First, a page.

The foundation of your hosting service is the data center facility in which it is located. Quality of the facility's infrastructure and networking is very important. On the most basic level, the data center facility in which your services will be hosted needs to have redundant electrical and cooling infrastructure. A rating of N+1, where N is the primary system or piece of equipment, means that the facility has what it needs to operate, plus one full spare. A well maintained N+1 data center facility can be operated to achieve 99.75% availability for your hosted services, while a facility designed to a lesser N standard can have as much as 14x the downtime which is caused if the primary equipment fails while there is no backup.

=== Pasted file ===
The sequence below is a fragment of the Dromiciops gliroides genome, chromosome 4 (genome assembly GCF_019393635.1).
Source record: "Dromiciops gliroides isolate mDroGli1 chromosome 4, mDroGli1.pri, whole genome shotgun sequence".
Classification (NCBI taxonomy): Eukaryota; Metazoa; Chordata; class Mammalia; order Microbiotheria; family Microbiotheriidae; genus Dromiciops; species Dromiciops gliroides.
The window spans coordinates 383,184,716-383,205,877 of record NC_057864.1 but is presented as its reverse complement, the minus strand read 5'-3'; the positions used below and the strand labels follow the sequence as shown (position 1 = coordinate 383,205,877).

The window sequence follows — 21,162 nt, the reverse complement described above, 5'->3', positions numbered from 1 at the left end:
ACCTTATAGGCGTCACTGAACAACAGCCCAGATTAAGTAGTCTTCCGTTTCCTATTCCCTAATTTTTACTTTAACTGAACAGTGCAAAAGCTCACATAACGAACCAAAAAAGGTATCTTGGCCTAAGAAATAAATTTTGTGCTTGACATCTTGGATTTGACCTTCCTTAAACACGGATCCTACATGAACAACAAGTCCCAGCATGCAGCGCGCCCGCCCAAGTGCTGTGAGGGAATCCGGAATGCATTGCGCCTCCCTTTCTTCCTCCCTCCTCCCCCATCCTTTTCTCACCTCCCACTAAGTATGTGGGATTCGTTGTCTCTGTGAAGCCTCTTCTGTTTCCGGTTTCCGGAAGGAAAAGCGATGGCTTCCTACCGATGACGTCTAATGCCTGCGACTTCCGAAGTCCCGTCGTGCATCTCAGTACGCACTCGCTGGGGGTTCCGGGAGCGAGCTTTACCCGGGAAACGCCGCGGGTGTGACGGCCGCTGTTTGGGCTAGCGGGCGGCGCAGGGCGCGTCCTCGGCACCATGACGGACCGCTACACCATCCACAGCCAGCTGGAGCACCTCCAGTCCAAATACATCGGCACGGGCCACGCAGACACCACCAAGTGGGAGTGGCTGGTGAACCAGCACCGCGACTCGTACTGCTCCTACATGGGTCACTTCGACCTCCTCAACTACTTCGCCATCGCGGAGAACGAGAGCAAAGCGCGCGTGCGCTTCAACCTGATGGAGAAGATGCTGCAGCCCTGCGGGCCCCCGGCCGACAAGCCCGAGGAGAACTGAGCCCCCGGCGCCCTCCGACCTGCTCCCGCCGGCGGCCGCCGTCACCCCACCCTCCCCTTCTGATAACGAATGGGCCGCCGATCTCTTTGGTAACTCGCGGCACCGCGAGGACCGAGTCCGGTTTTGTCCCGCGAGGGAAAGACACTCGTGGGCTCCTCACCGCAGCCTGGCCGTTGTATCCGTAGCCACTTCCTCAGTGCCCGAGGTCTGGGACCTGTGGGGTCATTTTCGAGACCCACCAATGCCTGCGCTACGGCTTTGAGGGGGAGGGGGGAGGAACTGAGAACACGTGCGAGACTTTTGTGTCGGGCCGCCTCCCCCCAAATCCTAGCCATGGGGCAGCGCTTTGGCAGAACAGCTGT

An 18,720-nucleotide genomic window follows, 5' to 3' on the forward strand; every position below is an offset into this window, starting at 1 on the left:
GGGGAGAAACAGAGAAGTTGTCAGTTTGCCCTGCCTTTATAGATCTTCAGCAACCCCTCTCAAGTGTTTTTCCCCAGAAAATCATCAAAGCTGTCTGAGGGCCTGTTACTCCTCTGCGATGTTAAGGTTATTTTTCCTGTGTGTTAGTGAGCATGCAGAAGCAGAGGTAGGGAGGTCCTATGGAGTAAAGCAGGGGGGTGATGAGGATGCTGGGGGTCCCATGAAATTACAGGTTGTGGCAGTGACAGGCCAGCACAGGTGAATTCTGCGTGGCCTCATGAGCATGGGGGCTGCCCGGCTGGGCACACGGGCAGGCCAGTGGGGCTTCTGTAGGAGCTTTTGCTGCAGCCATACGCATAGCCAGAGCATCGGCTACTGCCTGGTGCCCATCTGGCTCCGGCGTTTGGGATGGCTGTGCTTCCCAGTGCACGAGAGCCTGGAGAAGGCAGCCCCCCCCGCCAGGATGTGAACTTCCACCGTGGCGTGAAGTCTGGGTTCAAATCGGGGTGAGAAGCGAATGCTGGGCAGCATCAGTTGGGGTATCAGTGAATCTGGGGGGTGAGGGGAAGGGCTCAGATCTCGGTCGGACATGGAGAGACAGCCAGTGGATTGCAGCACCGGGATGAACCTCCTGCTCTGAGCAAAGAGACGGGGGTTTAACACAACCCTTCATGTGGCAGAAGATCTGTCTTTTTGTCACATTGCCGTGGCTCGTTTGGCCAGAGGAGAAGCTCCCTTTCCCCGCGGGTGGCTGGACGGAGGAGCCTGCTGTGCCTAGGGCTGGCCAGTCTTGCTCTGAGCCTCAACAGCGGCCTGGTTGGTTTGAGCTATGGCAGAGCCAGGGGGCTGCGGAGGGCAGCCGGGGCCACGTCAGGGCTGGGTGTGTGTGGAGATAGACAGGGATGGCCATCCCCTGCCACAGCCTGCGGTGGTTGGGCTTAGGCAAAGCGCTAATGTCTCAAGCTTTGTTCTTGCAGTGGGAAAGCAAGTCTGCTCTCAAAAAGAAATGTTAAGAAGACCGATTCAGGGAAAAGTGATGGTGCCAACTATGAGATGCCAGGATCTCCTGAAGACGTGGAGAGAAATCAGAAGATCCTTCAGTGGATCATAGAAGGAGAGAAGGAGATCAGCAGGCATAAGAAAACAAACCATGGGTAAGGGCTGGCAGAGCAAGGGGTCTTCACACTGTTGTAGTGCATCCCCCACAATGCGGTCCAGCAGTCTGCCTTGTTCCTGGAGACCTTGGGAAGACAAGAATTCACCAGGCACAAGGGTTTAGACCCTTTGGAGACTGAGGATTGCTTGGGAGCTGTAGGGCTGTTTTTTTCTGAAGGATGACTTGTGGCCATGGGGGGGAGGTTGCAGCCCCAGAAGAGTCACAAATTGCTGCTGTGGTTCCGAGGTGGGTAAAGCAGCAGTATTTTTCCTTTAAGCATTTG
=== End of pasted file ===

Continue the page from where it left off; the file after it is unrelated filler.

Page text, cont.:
2. IP SERVICE QUALITY
A second source of concern is the reliability and redundancy of the Internet connections, as well as the caliber of the providers to the facility. If your hosted services are powered inside a robust facility, but you are unable to send data between the data center and your business or customers due to poor Internet connectivity, your business needs are not being met and your business will suffer. Ask if your provider uses multiple carriers or is carrier neutral. Carrier neutral means the provider employs many carriers in the event that one goes down. In addition, find out if the provider offers any Website Performance Optimization (WPO) technologies such as Intelligent Route Control, WAN acceleration or TCP acceleration. These technologies can speed up your application or website delivery significantly.
3. FACILITY SECURITY